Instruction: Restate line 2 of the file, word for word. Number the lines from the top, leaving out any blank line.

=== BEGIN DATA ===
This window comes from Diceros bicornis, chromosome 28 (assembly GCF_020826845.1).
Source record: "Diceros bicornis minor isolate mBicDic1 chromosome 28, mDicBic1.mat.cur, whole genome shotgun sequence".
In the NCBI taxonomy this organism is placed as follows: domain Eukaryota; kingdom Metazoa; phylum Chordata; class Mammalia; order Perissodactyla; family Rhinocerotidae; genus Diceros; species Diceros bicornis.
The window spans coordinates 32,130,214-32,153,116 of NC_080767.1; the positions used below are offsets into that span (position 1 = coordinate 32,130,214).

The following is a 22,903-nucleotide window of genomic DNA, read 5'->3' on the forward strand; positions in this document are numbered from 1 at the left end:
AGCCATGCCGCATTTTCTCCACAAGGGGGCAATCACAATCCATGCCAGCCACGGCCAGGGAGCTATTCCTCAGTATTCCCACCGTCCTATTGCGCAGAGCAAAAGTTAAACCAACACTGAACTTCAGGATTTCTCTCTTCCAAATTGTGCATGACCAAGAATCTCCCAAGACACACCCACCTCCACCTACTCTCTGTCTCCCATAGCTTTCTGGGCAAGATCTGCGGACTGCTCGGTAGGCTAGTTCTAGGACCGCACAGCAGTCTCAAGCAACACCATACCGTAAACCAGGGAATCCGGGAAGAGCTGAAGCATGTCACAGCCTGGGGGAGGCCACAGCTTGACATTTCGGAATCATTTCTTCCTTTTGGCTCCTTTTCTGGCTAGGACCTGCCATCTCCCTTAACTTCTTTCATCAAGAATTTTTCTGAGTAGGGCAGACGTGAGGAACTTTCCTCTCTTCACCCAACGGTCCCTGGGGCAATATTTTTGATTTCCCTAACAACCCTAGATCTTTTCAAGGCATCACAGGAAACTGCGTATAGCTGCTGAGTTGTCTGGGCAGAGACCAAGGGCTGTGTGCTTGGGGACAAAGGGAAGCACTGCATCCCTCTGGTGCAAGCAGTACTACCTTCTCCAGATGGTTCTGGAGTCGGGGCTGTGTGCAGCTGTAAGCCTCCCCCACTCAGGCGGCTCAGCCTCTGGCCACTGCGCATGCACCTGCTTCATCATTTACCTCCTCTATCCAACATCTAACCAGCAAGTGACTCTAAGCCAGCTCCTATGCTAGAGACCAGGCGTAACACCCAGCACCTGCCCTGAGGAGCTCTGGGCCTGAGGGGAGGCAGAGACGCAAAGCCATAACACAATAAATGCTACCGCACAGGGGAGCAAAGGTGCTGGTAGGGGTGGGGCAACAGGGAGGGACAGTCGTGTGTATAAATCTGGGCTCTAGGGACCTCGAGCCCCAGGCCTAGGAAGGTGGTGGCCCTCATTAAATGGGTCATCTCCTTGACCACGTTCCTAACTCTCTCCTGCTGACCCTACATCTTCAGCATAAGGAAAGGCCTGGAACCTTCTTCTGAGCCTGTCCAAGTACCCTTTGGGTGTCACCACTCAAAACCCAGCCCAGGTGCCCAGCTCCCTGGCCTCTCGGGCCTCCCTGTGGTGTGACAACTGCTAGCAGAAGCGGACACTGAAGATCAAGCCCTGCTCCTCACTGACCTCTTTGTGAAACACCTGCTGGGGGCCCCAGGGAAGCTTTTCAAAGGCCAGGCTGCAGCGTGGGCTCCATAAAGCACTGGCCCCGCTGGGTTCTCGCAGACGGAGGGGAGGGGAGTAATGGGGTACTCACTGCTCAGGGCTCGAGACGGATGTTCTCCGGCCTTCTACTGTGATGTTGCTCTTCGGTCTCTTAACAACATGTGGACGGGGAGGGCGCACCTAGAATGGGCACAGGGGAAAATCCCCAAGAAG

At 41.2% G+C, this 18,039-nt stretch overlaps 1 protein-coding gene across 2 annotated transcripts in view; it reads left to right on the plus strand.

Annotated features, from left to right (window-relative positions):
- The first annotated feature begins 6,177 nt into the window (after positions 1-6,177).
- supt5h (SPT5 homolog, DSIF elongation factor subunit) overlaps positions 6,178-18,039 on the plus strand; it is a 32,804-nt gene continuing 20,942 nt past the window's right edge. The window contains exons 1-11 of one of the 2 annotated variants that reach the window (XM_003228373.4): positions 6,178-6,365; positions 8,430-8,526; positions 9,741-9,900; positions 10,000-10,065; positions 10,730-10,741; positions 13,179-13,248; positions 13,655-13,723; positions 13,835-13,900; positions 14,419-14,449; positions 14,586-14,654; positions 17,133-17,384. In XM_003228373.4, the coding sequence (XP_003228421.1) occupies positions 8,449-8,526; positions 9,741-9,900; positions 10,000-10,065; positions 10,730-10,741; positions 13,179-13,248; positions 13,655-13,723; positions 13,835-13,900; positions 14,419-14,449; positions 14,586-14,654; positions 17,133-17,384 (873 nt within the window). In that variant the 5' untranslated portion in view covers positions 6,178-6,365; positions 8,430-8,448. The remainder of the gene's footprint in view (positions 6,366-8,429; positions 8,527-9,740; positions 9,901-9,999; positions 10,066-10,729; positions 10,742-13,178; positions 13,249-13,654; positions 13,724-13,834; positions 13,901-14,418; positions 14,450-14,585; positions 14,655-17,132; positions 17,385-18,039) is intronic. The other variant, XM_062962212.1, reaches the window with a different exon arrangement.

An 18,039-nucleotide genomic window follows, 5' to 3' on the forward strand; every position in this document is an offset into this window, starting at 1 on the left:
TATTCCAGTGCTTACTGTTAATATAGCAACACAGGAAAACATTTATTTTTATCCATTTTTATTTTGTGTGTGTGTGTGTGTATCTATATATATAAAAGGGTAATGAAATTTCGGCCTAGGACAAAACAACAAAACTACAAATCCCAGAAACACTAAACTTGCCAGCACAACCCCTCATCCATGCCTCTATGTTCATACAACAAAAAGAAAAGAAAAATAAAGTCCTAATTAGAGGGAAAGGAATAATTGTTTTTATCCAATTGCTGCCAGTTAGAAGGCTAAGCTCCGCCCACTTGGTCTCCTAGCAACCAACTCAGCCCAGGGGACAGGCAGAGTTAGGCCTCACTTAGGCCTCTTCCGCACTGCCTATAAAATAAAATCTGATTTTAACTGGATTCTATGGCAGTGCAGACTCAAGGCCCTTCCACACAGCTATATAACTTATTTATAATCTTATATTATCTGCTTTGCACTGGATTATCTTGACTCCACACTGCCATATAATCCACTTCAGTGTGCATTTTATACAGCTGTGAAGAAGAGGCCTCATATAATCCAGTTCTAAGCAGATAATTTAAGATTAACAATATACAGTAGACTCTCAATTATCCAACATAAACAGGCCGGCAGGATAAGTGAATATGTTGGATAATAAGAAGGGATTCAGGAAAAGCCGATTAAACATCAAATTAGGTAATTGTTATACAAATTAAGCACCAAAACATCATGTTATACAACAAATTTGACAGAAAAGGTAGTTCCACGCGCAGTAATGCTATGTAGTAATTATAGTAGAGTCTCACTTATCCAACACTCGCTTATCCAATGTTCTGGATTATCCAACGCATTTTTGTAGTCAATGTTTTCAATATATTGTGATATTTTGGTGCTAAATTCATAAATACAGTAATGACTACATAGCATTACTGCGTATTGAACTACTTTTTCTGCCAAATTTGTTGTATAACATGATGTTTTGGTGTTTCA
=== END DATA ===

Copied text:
Source record: "Diceros bicornis minor isolate mBicDic1 chromosome 28, mDicBic1.mat.cur, whole genome shotgun sequence".